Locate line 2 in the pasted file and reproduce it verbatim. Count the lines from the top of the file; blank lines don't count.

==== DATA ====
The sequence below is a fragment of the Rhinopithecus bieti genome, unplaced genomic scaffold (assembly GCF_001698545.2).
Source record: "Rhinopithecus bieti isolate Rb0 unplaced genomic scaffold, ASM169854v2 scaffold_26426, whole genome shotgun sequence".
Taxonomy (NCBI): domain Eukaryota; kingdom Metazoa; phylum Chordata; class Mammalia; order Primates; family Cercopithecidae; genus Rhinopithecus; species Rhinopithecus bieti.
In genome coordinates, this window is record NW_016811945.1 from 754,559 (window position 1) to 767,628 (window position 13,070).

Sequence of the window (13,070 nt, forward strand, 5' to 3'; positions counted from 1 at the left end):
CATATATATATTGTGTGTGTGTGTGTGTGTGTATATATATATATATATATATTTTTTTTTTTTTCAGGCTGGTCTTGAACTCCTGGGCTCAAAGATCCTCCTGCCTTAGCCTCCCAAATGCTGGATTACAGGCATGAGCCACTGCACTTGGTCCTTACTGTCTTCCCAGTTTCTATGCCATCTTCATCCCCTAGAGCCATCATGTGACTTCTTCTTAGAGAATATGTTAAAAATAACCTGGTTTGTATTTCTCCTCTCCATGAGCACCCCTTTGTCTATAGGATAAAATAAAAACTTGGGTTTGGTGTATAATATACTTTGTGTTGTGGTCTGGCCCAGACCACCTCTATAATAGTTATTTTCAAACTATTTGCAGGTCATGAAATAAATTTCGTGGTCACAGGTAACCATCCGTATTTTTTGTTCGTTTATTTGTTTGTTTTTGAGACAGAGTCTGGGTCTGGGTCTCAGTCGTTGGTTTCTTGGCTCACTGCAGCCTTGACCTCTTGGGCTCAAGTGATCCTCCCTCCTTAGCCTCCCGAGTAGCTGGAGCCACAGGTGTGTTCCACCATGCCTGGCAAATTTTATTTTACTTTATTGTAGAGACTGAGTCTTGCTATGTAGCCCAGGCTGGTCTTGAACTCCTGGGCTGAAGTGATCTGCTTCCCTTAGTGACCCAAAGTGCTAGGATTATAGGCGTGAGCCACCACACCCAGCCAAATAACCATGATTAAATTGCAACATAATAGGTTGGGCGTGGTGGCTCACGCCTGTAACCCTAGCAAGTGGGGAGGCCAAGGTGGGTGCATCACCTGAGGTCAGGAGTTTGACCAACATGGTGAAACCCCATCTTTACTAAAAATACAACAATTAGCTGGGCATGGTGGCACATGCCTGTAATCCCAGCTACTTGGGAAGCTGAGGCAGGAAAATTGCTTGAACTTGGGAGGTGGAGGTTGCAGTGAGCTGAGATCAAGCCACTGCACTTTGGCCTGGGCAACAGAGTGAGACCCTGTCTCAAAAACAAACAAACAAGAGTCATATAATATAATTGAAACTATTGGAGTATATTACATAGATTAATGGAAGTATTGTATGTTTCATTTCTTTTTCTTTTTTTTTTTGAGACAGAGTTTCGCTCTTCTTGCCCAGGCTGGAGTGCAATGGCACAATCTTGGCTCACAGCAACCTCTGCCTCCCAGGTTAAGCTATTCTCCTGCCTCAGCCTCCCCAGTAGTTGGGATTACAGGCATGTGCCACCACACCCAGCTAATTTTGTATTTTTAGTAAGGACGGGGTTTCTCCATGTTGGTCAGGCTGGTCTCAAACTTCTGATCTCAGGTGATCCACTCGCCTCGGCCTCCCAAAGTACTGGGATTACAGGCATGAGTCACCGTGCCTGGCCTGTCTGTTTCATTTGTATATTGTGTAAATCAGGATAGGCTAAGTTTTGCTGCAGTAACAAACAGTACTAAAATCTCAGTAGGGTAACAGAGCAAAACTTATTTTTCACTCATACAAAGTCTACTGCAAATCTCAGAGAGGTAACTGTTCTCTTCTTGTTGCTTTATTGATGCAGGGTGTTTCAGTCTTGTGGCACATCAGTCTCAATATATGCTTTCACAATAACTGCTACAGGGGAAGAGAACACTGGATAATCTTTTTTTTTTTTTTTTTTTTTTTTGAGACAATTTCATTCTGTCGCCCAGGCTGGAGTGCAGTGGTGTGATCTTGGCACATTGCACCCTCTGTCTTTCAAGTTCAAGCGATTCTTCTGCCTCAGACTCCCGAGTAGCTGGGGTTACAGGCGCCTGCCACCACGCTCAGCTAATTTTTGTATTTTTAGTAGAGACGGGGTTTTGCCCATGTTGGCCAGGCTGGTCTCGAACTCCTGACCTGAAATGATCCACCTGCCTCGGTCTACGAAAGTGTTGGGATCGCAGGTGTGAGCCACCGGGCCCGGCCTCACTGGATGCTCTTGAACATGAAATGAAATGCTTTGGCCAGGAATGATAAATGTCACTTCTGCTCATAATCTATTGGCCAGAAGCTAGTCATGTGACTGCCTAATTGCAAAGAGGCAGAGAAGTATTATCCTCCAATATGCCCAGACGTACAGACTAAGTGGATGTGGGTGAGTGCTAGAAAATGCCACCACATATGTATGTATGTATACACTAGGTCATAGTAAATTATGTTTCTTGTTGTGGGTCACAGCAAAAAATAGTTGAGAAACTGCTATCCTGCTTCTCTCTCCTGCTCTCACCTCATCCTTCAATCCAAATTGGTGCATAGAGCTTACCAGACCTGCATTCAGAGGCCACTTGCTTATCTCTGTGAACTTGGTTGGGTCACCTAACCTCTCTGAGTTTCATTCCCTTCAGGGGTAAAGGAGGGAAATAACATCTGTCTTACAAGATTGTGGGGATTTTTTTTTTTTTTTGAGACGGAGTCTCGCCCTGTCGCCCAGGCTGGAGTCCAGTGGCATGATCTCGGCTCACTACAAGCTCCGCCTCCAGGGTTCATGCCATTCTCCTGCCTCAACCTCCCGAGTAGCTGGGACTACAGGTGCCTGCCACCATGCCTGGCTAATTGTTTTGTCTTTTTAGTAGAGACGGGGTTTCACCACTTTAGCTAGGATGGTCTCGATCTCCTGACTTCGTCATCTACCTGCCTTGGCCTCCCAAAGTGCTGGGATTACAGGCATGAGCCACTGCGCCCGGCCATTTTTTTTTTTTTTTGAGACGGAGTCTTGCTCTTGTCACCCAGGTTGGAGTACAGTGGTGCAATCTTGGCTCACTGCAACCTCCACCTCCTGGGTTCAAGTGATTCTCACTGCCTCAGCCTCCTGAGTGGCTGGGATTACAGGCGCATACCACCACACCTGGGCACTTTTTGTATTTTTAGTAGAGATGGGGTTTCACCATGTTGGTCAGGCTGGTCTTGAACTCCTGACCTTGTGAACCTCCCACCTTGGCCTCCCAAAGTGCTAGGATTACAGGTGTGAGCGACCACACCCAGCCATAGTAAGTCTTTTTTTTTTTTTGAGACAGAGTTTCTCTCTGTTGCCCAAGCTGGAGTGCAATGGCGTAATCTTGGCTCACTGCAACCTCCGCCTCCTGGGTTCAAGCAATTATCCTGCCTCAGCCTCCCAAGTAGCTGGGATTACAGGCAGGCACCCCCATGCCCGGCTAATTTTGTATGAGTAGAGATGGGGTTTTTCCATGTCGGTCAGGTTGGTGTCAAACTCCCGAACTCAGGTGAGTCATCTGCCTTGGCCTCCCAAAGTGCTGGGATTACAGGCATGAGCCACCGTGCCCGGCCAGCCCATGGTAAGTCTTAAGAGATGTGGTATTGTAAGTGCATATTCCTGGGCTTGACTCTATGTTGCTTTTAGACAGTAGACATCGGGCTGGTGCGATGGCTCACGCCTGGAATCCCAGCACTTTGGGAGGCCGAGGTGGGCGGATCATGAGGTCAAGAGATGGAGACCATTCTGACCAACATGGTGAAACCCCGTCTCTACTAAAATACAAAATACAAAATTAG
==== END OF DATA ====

Source record: "Rhinopithecus bieti isolate Rb0 unplaced genomic scaffold, ASM169854v2 scaffold_26426, whole genome shotgun sequence".